Vaccine “granny” tells of struggles at work

In early April, The Washington Post published a cover story on the women who made it possible for the United States to finally produce universal vaccines. The story was simple, at least in comparison…

Vaccine "granny" tells of struggles at work

In early April, The Washington Post published a cover story on the women who made it possible for the United States to finally produce universal vaccines. The story was simple, at least in comparison to some of the gory crime narratives you’d expect from the front page of the paper.

A Des Moines woman who has a rare facial ailment was unable to access vaccines. A Brooklyn dermatologist spent days searching for a body part that could make a vaccine. A Utah woman received three missed calls a day from the company she worked for, which failed to get $49 million to cover women with a Zika shot. A lack of insurance meant she and many others like her lacked a simple vaccine that they could easily access. In most cases, they had to find their own affordable way to get vaccinated—the same way their families would have done if it were easy to get the vaccine.

I was one of those women with a medical condition that made getting a vaccine hard. I had a transverse myelitis, a neurologic disease that can make the body incapable of walking. Because of its seemingly debilitating nature, my illness typically impacted school, work and travel. My doctors found a safety valve—my friend Sarah, who lives near the Omaha airport, often helped ferry me around town after school and suggested I participate in group trips where we could immunize our friends. But for my colleagues in the pharmaceutical industry, turning serious medical problems into vaccines was completely out of their wheelhouse.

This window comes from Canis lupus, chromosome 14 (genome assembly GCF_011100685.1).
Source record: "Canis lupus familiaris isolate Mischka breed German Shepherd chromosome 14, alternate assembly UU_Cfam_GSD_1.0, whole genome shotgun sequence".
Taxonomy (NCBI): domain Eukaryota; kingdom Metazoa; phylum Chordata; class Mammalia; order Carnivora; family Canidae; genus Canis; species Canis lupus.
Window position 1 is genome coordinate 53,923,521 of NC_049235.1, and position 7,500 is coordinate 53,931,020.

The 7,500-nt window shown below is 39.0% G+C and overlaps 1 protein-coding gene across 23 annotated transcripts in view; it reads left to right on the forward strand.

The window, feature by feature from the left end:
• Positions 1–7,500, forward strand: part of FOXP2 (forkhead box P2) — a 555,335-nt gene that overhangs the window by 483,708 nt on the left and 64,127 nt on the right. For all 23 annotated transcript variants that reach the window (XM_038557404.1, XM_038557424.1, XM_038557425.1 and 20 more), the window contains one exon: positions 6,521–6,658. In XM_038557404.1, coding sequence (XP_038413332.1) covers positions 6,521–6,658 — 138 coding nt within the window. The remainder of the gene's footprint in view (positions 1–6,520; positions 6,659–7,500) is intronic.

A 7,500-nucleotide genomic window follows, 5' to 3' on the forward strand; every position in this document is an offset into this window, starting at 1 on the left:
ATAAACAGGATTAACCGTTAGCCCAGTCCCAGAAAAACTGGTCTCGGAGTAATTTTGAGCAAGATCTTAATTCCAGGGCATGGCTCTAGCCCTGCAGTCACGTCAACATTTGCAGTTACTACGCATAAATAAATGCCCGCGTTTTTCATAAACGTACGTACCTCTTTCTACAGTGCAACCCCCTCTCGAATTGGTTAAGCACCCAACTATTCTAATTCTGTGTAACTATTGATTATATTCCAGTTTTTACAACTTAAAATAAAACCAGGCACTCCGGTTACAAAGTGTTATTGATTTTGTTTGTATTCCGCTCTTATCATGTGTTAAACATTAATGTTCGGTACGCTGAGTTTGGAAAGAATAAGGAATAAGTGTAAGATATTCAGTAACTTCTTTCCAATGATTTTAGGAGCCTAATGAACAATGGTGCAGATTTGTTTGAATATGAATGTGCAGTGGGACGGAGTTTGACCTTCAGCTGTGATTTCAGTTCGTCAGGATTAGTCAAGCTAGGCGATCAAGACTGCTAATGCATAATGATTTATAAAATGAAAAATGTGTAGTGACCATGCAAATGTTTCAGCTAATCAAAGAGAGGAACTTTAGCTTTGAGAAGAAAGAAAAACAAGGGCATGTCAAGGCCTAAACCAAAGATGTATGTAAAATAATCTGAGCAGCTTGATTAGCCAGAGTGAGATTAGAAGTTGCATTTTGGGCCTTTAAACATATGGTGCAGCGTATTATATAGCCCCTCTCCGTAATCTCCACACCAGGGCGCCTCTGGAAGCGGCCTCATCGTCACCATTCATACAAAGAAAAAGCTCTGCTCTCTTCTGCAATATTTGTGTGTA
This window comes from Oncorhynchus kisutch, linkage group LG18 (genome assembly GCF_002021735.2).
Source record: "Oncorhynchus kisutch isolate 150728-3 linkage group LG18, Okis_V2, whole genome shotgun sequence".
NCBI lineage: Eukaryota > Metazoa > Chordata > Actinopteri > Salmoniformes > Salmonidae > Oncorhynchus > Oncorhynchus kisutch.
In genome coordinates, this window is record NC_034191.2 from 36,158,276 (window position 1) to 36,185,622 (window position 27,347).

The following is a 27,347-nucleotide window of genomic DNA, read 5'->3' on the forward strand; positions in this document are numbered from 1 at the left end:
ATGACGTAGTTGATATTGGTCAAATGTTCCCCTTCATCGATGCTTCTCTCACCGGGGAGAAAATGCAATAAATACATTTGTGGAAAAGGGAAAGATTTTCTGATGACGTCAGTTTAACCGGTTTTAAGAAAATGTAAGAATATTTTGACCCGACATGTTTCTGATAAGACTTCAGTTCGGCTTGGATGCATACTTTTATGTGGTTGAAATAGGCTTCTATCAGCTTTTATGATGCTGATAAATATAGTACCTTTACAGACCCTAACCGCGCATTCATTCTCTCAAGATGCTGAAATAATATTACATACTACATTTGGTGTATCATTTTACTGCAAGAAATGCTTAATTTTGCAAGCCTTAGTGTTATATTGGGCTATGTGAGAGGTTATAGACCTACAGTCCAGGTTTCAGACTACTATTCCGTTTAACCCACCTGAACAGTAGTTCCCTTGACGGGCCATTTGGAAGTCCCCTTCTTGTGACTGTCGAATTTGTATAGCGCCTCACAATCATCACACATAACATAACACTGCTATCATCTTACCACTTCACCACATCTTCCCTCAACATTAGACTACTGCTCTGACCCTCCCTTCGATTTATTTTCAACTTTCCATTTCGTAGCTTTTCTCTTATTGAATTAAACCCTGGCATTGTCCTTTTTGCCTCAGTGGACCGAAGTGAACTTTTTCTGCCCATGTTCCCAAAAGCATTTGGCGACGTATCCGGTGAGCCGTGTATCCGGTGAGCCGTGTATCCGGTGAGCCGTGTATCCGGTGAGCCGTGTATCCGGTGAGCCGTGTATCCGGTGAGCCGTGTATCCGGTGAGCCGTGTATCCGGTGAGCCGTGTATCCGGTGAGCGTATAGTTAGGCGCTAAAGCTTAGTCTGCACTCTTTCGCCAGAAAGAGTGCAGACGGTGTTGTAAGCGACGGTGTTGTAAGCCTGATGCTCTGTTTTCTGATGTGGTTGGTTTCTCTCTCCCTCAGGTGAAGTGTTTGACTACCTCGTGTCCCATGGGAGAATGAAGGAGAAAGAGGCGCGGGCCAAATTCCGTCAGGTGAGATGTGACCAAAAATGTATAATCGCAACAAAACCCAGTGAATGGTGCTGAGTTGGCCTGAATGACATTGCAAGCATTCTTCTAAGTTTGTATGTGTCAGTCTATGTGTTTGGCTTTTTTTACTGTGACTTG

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Then I met Pregnant Gene. By the time I was pregnant, all of my doctors had told me to avoid vaccines because of my disease. Still, I always had a fear of contracting the flu or any other virus, so I took my own mom, Stacy Robinson, to the West Indian Day Parade with her health insurance in 2015. There, I met a man who was director of operations for Pan American Health in New York. He introduced me to an assistant who had a mother with a flesh-eating disease who was unable to get vaccinated. I later discovered that diabetes-causing Tetanus was her diagnosis, and that she was one of several cases at the health center.

Soon, I connected with another woman, Elisa Pinto, who has a condition called anaphylaxis, and who wanted to travel to India for treatment of an autoimmune disease caused by hepatitis B. As doctors warned, she had the potential to have trouble getting the hepatitis B vaccine in India. She eventually found a way to get the vaccine through the doctors. It was only after that, though, that she realized that she would never be able to get the full course of treatment because she didn’t have the full insurance.

Even now, even with two of my illnesses being handled well with the help of vaccinations, I still face many challenges getting vaccines. I get a letter every week informing me that I need to receive the flu shot (which I don’t remember receiving in high school). I often will need to shell out $60 before anyone will approve any healthcare. Those vaccines are important and necessary. If not for them, I’d be in a lot of trouble.

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